The last few years have seen the breakthrough of interactive technologies into the mainstream. "Interactive architecture" can mean a lot of different things, but in this case, we're using the phrase to refer to place-based installations that intervene in the built environment and react to their surroundings. These projects, and their creators, are using (relatively!) simple technologies to reorient the relationships between user, architect, and structure (yell, move, draw, jump - and change a facade!).
There's a huge amount of diversity in the following videos: some are processing-based projects, some are all about the social experience of the intervention, others are geurilla-style covert ops that cease to exist after just a few hours. Many of them explore the building envelope - as a canvas, a permeable surface, or a performance space. Click through for ten great videos.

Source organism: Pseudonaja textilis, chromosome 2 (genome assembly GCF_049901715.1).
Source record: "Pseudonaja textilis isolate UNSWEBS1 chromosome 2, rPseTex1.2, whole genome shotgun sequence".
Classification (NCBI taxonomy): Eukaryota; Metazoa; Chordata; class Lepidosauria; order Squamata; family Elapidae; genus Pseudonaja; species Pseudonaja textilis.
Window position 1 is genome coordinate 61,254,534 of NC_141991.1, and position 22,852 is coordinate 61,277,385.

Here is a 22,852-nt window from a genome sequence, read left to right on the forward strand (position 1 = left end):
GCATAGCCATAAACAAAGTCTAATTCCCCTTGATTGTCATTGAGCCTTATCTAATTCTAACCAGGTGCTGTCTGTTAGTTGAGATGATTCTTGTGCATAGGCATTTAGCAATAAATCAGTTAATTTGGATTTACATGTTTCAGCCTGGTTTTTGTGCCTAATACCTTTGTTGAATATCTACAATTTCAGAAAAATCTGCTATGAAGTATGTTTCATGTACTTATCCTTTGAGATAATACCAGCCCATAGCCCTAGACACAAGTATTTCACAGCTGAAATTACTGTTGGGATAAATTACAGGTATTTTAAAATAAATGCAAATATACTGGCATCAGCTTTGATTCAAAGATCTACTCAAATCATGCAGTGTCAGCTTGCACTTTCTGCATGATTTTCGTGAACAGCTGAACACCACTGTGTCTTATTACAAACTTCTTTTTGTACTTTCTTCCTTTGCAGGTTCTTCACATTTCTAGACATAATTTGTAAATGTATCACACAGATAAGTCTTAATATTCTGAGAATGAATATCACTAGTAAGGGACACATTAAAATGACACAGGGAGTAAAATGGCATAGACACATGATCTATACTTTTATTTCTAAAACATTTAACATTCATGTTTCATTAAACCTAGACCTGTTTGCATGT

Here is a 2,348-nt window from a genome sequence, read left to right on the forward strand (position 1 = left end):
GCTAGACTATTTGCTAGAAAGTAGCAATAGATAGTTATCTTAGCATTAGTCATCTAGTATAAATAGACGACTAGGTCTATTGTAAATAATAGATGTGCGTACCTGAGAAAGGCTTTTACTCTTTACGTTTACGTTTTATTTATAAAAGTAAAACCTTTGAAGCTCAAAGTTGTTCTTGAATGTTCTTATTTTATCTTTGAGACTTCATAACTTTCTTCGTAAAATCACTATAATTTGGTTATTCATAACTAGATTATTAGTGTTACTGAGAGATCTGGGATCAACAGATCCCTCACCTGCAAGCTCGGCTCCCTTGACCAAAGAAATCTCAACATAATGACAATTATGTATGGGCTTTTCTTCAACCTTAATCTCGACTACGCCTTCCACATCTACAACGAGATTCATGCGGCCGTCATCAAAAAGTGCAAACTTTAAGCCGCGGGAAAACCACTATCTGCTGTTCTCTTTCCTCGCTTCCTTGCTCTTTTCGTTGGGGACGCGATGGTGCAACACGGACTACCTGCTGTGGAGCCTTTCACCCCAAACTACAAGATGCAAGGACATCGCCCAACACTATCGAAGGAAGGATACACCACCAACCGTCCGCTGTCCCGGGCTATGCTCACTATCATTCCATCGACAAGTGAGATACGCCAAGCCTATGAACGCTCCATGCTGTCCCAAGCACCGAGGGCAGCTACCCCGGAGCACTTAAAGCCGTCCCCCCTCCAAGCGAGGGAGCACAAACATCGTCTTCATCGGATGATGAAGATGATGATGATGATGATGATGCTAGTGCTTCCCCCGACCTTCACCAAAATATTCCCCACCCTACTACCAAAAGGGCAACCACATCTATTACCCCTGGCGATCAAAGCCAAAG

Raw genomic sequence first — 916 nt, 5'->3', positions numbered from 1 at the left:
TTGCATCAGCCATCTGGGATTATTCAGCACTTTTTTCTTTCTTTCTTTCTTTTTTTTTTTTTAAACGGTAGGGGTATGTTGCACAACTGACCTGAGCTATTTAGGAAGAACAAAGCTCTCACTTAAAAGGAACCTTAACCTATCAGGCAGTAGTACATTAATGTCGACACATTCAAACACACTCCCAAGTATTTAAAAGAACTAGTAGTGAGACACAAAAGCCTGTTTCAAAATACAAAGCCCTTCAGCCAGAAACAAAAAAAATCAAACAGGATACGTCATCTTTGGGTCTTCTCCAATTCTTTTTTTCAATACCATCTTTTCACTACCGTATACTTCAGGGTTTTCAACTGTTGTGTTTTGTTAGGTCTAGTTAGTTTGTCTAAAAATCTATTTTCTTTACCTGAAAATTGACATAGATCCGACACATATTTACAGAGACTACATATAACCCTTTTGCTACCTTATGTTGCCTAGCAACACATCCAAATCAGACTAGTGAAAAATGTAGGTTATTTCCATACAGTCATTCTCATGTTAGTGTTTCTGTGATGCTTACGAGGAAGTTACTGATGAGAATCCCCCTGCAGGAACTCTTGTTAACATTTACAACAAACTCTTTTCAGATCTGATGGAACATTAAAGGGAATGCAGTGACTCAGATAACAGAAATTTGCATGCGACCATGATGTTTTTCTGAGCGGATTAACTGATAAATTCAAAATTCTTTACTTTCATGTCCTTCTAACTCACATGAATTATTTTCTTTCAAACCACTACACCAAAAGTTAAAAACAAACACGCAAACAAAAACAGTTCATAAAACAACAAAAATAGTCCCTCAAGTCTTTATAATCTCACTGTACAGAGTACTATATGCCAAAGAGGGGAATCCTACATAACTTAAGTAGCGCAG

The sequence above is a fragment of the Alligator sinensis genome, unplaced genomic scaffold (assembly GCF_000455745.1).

The technology for many of these interventions was largely developed first by the Brooklyn-born collective Graffiti Research Lab and F.A.T. Lab (which you should check out, if you haven't yet) a few years ago. These groups post DIY instructions of their work online, making it possible for people across the globe to utilize the same relatively accessible technologies in their own home towns.
Put on your headphones, check out the following ten videos (plus a very cool bonus video at the end - eye tracking software for a immobilized graffiti artist).
Untitled photo of GRL projection onto Brooklyn Bridge, by urban_data at flickr
1) Graffiti Research Lab, Interactive Architecture.
4) Monuments + Bits from Khoury Levit Fong.
6) Evoke from Usman Haque Design & Research.